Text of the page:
Do’s and Don’ts from Major Hollywood Casting Director - Dorian Frankel

Casting Director Dorian Frankel divulges on what really lands an actor a role: a sense of ease, trustworthiness, and the ability to bring ideas.

Refreshing, right?

With a background in both theater and acting, Dorian mostly casts television and comedies. She gained her footing training under one of Hollywood’s most reputable Casting Director’s, Allison Jones – known for award-winning projects such as Freaks and Geeks and Lady Bird. Similar to her mentor, Dorian’s intuition comes from a well-earned place: experience. Casting series from Parks & Recreation to Veep, the secret to her savvy lies in her commitment to the craft.

Like casting, acting is a build. From experience, she’s learned that there’s more than one piece to the puzzle when it comes to finding the perfect fit. “A lot of casting is just having a feeling of what the character is supposed to be like, what the world is like, who fits it, and making choices based on that.”

To begin, Dorian told us what makes a great actor: authenticity. “To feel like it’s not an act, that it’s just a person in a world that we want to get drawn into and believe is real.”

Of course, this starts with the individual themselves.

A major part of the casting director’s job is to vet actors for their experience and skill level. Dorian explains that there has to be some sort of trust in the actor, that he or she is going to be able to do it when things are moving quickly – and not panic.

“Being present in any creative field is a great asset – when you’re stepping outside of yourself to see how you look to other people, you’re not really engaged in what you’re doing. We’re drawn to people who aren’t worried about how they’re coming across. Who aren’t needy. Who feel at ease and comfortable and are able to take us in and respond authentically within the story being told.”

Harnessing presence as an actor, as Dorian encourages, only facilitates the ability to improv to your fullest potential.

Dorian Frankel

Casting Director, HBO

“If someone makes a mistake and they reset and keep going, that gives me a lot more confidence that if they’re on set and they make a mistake they can keep going and not freak out. And that is useful to the show.”

“If someone makes a mistake and they reset and keep going, that gives me a lot more confidence that if they’re on set and they make a mistake they can keep going and not freak out. And that is useful to the show.”

In other words, being in the moment, allows you to respond naturally to it.

Real actors – like real people – don’t recite their lines and then look to the guy next to him for validation.

Connecting with the reader, being focused, and interacting with the individual in front of you are valuable, admirable practices – whether you’re in the room with a casting director, fellow actor, or a friend. These traits demonstrate craft and extend the opportunity for others to believe in you with equal ferocity to how much you believe in yourself.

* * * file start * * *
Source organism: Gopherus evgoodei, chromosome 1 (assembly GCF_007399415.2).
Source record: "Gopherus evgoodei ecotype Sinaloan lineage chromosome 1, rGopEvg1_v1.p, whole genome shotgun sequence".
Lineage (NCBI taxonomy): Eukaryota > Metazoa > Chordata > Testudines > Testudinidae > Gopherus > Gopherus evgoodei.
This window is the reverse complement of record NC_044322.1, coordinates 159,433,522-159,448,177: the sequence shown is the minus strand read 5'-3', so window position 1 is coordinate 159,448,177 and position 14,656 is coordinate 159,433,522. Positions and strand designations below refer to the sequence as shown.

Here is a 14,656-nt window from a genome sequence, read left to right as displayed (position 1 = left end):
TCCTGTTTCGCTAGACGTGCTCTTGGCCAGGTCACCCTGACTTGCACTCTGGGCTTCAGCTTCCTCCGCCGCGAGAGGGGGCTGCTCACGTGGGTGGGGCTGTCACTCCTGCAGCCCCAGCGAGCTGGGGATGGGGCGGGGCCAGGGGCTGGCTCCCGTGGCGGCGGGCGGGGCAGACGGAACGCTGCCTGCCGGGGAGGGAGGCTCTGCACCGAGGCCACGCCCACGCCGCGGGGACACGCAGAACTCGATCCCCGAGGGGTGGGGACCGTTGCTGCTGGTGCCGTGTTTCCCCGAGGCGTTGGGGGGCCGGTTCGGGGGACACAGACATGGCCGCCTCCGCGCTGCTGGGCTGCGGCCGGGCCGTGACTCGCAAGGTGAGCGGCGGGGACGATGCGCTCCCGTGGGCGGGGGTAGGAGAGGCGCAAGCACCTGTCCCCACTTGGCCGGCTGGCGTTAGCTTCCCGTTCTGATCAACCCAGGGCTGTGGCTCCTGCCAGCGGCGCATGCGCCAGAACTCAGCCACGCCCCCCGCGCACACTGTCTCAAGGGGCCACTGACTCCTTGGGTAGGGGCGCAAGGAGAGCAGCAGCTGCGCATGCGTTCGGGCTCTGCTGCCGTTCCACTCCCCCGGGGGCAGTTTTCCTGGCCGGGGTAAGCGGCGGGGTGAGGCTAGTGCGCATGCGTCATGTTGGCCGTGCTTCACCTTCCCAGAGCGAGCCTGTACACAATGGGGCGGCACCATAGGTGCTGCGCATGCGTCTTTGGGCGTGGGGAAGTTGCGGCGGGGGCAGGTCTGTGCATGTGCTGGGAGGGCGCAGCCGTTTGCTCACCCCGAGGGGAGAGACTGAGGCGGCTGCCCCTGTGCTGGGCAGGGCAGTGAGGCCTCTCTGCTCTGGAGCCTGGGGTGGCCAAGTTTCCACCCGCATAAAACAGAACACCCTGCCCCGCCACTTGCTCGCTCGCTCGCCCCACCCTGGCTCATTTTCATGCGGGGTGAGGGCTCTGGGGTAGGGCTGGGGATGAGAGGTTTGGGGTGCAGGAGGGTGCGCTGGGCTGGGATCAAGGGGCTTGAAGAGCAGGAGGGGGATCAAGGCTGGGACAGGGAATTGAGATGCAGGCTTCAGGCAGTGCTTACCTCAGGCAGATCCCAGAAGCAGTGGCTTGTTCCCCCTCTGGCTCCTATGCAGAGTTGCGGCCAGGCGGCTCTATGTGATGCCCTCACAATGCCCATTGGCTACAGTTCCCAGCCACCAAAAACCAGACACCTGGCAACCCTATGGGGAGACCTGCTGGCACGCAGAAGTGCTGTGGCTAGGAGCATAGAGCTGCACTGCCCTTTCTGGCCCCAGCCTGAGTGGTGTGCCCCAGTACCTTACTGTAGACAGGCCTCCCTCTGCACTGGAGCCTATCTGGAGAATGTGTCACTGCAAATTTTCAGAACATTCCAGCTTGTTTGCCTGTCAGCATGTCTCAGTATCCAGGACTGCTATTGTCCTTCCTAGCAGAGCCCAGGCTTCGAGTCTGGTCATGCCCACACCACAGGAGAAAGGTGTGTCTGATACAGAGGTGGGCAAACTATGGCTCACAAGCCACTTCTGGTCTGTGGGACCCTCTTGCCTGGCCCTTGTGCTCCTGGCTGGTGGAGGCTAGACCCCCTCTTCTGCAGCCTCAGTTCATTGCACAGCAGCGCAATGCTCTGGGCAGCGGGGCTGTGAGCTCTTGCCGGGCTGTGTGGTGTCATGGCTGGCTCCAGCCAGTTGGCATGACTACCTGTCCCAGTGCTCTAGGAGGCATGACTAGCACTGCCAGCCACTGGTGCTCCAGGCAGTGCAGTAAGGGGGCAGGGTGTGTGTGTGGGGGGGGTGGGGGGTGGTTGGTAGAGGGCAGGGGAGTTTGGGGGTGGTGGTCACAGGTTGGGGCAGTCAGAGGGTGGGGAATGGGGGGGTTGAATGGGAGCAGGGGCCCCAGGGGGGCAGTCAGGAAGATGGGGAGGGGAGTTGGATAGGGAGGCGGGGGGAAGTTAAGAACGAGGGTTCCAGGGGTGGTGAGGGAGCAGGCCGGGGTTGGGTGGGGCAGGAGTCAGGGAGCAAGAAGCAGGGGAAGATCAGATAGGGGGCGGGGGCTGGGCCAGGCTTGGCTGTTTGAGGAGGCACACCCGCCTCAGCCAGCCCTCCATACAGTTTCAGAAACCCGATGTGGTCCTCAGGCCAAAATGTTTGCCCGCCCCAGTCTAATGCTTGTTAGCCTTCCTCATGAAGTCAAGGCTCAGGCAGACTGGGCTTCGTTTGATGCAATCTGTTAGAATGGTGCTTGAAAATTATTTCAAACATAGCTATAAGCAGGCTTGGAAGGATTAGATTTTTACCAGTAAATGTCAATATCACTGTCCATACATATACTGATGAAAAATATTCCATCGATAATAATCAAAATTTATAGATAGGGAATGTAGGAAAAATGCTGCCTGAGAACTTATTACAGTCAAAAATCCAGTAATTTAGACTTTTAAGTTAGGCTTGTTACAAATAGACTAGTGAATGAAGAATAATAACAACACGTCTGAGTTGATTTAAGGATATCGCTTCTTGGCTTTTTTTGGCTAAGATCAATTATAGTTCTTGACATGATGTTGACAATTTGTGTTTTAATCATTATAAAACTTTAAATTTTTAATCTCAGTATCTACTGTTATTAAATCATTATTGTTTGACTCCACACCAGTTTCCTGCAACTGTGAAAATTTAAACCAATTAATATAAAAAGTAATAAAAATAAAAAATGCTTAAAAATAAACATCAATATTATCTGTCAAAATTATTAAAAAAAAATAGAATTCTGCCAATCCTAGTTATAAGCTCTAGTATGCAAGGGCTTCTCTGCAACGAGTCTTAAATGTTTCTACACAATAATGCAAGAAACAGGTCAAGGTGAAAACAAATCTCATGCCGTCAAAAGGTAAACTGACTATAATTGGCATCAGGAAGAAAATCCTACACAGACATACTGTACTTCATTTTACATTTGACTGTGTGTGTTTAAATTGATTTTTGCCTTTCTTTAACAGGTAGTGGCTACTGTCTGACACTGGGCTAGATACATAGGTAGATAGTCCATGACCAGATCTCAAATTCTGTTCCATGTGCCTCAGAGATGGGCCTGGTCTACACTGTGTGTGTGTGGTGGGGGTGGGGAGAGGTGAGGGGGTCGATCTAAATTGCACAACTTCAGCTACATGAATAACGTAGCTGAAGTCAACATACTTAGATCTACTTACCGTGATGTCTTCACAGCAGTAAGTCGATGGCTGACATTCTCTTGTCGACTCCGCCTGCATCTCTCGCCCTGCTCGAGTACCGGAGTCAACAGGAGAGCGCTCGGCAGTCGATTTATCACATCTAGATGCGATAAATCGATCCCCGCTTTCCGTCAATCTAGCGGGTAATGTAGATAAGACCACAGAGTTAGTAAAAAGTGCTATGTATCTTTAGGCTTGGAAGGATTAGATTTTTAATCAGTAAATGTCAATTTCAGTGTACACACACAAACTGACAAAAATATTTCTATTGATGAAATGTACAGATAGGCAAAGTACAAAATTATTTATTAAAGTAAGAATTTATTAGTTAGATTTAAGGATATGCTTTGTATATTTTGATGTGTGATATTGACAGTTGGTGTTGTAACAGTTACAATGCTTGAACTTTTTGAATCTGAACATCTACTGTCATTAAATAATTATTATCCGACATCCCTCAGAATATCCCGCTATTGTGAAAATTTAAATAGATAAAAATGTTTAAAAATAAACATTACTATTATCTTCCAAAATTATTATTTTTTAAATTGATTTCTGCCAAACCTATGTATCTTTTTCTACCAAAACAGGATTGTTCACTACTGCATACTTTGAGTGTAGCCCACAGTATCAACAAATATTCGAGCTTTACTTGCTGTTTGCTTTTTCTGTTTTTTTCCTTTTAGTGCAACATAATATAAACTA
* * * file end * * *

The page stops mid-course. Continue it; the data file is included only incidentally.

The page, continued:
Ping-ponging between on-screen and BTS insights, Dorian gives us her first major “don’t.” Don’t over apologize, over thank, or do anything that makes the casting directors feel as if they’re doing you a favor. This too is another way of saying: have some understanding of your own self-worth and project that! You’re in the room for the opportunity to shine.

Dorian promises, “If you’ve been called in, we want you there!”

Contrary to popular belief, most casting directors love finding new faces. The fear of casting directors as gatekeepers, trying to keep you from finding your dream gig, is totally irrational. Dorian can’t help but wonder why actors try to go around the system, highlighting, “All day everyday we are bringing people in to audition, sending selects to producers, getting choices, hiring actors, and 99% of those are because people were submitted by an agent or manager, came in to audition, and got picked. You don’t need to go around it. You just need to go through it. All this effort put into finding another way is not fruitful.”

With this in mind, Dorian suggests against exerting more effort into your marketing than you are into your practice.

“If you’re putting all of your time and effort into these marketing things make sure the work that you’re doing is of a quality that is worth it – because that’s more important… That effort, time and money needs to go towards making sure you’re at the top of your game, as good as you can be, as comfortable with the audition process as you can be, and as skilled as you can be because its competitive. There are wonderful people out there and you’re not going to get a job just because you’re kind of winging it. You need to be really studied, skilled, know what you’re doing and have an understanding of the process so that we feel confident that you can step up and do a good job when you get to set – without having to be given ideas or have your hand held. Because that’s part of what we’re hiring: the ability to do the job, not just the audition. Quality matters.”

So if there’s anything we take away from Dorian, it’s put your money where your mouth is. Audition until it feels second nature. Take ownership over the fact that this is your career, and take yourself just as seriously as you want others to take you.

Sure, it might require a lot of commitment, and for you to step out of your comfort zone – but if you’re looking to pursue your dreams, you might as well do so wholeheartedly and with your best foot forward.

Hope you appreciate what Dorian shared as much we do!